In 2008, researchers from SFI - Danish National Centre for Social Research published the first in-depth study of why tenants are being evicted from their homes, which covered the period from 2002 to 2006. Now a new study is about to be conducted, in which the material will be updated to 2010, and a wider range of important topics will be covered than in the first study.
The question we will try to answer is why an increasing number of tenants are losing their homes according to calculations by the Court Administration. Since the material will be somewhat more extensive this time, it will enable us to find out more, e.g. the importance of income source. This means that we can identify the impact that the so-called 300-hour rule has had in recent years (the rule means that married couples who receive social cash benefits must have worked for at least 300 hours during the past two years in order to be entitled to social cash benefits. The limit has subsequently been raised to 450 hours, and today it has again been changed to 225 hours within the past one year for each spouse). We will also examine whether newly-arrived immigrants in Denmark only receiving starting allowance have a higher risk of losing their home.
Since the first study, a number of different preventive measures have been carried out in order to reduce the number of evictions. One of these measures is that social housing organisations must notify municipalities when an eviction case starts with a citizen from the municipality. The idea behind the notification obligation is to involve the municipalities as early as possible in an eviction case, so that the municipality together with the citizen can find a solution and avoid eviction.
Another important part of the study is identifying the people who are losing their home. The last study showed that many families with young children were among those being evicted. This came as a big surprise to many and has resulted in extra attention to the children in these families. Therefore, it is important to find out whether many families with young children are still being evicted and the reasons behind this, particularly because the Ministry of Social Affairs has tried to contribute to increased focus by the municipalities on the connection between evictions and families with young children. The municipalities assign tenants to the social housing sector. Some of the large housing organisations have looked into this and have established that tenants assigned by the municipalities are more likely to be evicted from their home than other tenants. Therefore the study will also look into this problem.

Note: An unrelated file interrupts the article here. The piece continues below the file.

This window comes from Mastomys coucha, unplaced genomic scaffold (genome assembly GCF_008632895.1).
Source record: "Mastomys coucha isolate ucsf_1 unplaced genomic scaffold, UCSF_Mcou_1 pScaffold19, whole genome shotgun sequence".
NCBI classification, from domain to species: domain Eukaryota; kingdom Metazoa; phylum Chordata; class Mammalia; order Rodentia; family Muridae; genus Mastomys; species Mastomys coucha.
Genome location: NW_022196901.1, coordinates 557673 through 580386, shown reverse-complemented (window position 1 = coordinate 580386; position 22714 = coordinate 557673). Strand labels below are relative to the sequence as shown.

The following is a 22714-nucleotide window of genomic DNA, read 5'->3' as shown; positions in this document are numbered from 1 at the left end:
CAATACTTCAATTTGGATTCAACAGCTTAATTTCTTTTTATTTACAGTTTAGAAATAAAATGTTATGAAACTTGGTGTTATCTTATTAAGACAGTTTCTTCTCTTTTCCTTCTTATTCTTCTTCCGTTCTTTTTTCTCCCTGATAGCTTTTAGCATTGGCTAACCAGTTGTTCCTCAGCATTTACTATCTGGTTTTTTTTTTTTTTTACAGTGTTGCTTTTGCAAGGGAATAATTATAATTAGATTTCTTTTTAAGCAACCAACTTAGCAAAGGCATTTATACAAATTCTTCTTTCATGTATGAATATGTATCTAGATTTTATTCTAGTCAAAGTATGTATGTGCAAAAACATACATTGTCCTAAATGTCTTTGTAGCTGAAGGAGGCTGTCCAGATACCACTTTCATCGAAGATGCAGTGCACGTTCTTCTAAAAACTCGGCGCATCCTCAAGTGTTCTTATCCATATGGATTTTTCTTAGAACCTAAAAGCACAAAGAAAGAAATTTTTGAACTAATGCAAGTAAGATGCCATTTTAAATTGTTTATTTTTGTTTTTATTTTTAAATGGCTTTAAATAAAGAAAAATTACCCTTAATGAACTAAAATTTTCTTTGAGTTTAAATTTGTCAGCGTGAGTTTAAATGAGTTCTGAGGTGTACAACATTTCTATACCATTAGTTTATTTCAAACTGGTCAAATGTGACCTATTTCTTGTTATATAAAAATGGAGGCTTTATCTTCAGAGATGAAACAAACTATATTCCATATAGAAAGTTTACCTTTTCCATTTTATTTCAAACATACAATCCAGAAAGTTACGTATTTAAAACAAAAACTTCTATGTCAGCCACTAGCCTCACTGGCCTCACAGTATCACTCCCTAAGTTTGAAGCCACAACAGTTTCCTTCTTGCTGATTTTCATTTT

The study will also focus on how municipal case processing is carried out in order to describe the cooperation between municipality, housing organisation and tenant. This will be done through reviews of a number of cases, interviews with case officers and managers in the social administrations of municipalities, as well as surveys of all municipalities and the largest housing organisations. This process will provide us with a picture of why people are being evicted, and of how municipalities handle cases in which their citizens become evicted or are at risk of becoming evicted. The municipalities differ considerably with regard to the number of people being evicted from their home.
In addition, 1,500 tenants who have lost their home will also be interviewed, so their experience of cooperation with municipalities and the help they received, or did not receive, will become part of the overall picture.
The results will be published in spring 2012.
Further information contact Gunvor Christensen, firstname.lastname@example.org